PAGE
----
In late 2018, Rosalía captivated audiences with El Mal Querer, her breakthrough album where she gave flamenco music a modern pop twist. Since then, the Spanish singer-songwriter has performed around the world and expanded her sonic palette. In her follow-up, MOTOMAMI, she changes lanes and subverts her pop and flamenco roots with global sounds like reggaeton and bolero, all while reflecting on her newfound fame. Those who wanted another full flamenco affair like El Mal Querer might be disappointed, but MOTOMAMI is an exciting detour where Rosalía flexes her seemingly limitless artistry across 16 tracks.
MOTAMAMI is split between an aggressive MOTO side and a vulnerable MAMI side. Rosalía rips into the album with the scorching “Saoko” — in which she interpolates “Saoco” by Puerto Rican reggaeton pioneers Wisin and Daddy Yankee into a cyberpunk anthem that includes a jazz breakdown. “Drag queen makeup, I transform,” she declares in Spanish. Rosalía also alludes to drag queens in the funky “Chicken Teriyaki,” which also brought her countless new listeners when performed live on SNL last weekend.
In some ways, MOTAMAMI could very well be like Rosalía’s drag persona, enabling her to live larger than life when she pleases. Like her drag makeup, the over-the-top album is co-produced by the singer and Noah Goldstein, who worked on Kanye West‘s My Beautiful Dark Twisted Fantasy. Much like Ye’s 2010 album, Rosalía’s new release comes as she hits a point in her career where it’s virtually impossible for her not to reflect on her own success at least a little bit.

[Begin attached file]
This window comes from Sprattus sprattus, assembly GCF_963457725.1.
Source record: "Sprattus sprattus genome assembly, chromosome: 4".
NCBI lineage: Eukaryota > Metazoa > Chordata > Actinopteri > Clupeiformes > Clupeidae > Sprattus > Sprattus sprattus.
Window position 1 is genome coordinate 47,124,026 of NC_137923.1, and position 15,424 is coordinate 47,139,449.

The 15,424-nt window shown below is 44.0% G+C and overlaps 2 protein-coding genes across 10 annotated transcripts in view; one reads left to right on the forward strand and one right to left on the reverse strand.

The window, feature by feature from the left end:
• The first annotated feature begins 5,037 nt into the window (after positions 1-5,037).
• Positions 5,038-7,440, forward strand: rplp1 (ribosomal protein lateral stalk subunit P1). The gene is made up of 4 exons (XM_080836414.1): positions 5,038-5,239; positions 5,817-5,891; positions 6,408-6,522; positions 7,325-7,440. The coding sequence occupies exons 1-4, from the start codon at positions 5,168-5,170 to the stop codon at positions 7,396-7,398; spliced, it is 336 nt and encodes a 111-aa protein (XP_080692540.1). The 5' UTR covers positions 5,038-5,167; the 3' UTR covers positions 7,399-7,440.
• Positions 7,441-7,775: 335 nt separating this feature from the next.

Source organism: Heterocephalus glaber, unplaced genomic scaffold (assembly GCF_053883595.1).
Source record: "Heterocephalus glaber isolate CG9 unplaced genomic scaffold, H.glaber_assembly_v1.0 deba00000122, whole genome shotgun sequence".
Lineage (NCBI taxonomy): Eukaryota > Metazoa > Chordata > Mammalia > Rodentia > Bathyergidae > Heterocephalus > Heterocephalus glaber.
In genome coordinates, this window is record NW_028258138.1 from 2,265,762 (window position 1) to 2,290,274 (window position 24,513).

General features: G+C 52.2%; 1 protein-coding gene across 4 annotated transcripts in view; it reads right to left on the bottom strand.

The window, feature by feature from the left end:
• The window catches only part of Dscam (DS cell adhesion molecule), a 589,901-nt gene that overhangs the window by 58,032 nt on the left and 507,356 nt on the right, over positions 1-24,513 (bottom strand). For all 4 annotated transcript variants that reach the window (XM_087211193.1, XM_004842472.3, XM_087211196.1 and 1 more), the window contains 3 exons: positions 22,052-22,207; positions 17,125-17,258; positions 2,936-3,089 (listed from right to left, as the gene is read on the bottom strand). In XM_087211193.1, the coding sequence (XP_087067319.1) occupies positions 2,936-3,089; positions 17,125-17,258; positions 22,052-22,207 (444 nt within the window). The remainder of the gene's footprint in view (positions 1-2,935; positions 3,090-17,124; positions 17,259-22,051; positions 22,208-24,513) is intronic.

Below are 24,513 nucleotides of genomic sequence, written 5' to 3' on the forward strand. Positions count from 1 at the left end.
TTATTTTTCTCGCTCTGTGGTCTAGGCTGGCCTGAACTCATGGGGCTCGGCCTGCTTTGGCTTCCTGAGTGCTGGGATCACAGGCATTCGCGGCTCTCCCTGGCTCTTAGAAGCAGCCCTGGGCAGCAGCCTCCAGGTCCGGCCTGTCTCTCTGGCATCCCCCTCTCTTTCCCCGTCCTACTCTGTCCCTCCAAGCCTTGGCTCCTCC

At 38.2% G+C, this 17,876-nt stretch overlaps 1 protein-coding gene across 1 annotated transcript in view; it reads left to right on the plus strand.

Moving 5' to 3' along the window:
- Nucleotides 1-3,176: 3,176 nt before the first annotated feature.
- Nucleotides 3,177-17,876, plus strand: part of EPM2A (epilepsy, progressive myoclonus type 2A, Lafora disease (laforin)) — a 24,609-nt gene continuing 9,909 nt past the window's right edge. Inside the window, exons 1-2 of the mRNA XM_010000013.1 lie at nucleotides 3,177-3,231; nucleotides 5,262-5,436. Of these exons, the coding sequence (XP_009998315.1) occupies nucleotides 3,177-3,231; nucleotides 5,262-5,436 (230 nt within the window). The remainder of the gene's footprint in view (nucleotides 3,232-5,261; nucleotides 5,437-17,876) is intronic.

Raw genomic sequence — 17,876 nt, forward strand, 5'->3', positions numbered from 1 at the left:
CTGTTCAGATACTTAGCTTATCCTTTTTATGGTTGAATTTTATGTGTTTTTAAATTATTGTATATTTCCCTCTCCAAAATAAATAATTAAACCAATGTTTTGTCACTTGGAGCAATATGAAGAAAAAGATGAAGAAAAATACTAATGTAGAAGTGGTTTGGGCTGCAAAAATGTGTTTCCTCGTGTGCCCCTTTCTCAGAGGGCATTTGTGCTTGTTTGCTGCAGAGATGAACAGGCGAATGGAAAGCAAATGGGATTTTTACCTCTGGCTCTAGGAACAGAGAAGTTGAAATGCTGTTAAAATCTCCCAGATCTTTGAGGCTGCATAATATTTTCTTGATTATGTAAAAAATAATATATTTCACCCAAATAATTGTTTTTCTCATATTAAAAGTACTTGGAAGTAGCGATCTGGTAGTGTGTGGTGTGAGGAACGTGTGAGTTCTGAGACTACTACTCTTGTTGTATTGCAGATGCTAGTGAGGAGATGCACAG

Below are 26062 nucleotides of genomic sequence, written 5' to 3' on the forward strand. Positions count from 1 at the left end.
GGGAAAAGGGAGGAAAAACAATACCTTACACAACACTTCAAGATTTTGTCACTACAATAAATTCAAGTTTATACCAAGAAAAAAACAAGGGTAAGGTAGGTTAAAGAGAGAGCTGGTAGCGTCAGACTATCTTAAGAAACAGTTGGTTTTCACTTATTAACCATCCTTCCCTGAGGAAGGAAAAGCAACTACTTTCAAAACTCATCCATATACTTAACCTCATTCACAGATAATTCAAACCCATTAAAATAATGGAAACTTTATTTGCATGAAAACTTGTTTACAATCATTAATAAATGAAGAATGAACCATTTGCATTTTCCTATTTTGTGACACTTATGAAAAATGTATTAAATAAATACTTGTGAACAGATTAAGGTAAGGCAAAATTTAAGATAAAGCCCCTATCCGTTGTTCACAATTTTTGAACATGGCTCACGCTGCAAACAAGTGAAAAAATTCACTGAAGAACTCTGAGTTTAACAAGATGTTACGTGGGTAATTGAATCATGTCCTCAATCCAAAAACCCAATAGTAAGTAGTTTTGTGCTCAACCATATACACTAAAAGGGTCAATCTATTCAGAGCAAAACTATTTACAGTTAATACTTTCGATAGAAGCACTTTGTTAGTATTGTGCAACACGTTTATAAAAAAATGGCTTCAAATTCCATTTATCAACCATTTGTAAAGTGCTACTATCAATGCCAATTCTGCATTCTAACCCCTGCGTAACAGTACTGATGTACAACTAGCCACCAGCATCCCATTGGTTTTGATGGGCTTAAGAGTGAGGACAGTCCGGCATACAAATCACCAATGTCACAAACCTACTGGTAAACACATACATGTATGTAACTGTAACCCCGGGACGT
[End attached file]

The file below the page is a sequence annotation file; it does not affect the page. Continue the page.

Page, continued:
Rosalía has reached a level of fame where the controversial sex icon known as the green M&M recreated the El Mal Querer album cover on packages of the candy. In the quirky bachata track “La Fama,” she grapples with the toxicity of her fame alongside The Weeknd. “Fame’s a lousy lover and won’t ever love you for real,” Rosalía muses. As a part of that fame, she’s been criticized by flamenco purists for helping to popularize the genre with her fusions and flamboyant style. On the most flamenco-heavy track on MOTOMAMI, “Bulerías,” Rosalía takes a stand and defends her position. “I’m as much of [flamenco singer] when I’m wearing a Versace tracksuit,” she belts, channeling her flamenco discipline into an empowering moment of resistance.
Even the MAMI side of the album still has a bit of her signature edge. Both worlds collide in the hypnotic “Diablo,” where reggaeton beats meet flamenco melodies. In singing about the fickleness of fame (once again), James Blake glides in as a voice of reason. With the industrial banger “CUUUUUuuuuuute,” the cyber bounce is interrupted for a moment for Rosalía to plead to the late Princess Diana to “take [her] away from here.” Then there are the ballads on MOTOMAMI — like “Como Un G” and her cover of Cuban icon Justo Betancourt’s “Delirio De Grandeza” — which are both breathtaking with Rosalía’s emotive performances.
Perhaps the most striking song is the finale, “Sakura,” where Rosalía has her “Don’t Cry For Me Argentina” moment. Her haunting voice soars over a roaring audience as she ponders the price of fame. “I’m in this to break things up, and if I break with this, then I’ll break,” Rosalía proclaims. It caps off the surreal experience of MOTOMAMI with the innovative fusions and experimental studio effects throughout the album. If El Mal Querer put her on the map, the singer’s third album clearly shifts Rosalía’s music career into the next gear and speeds toward a future where pop music isn’t defined by one language.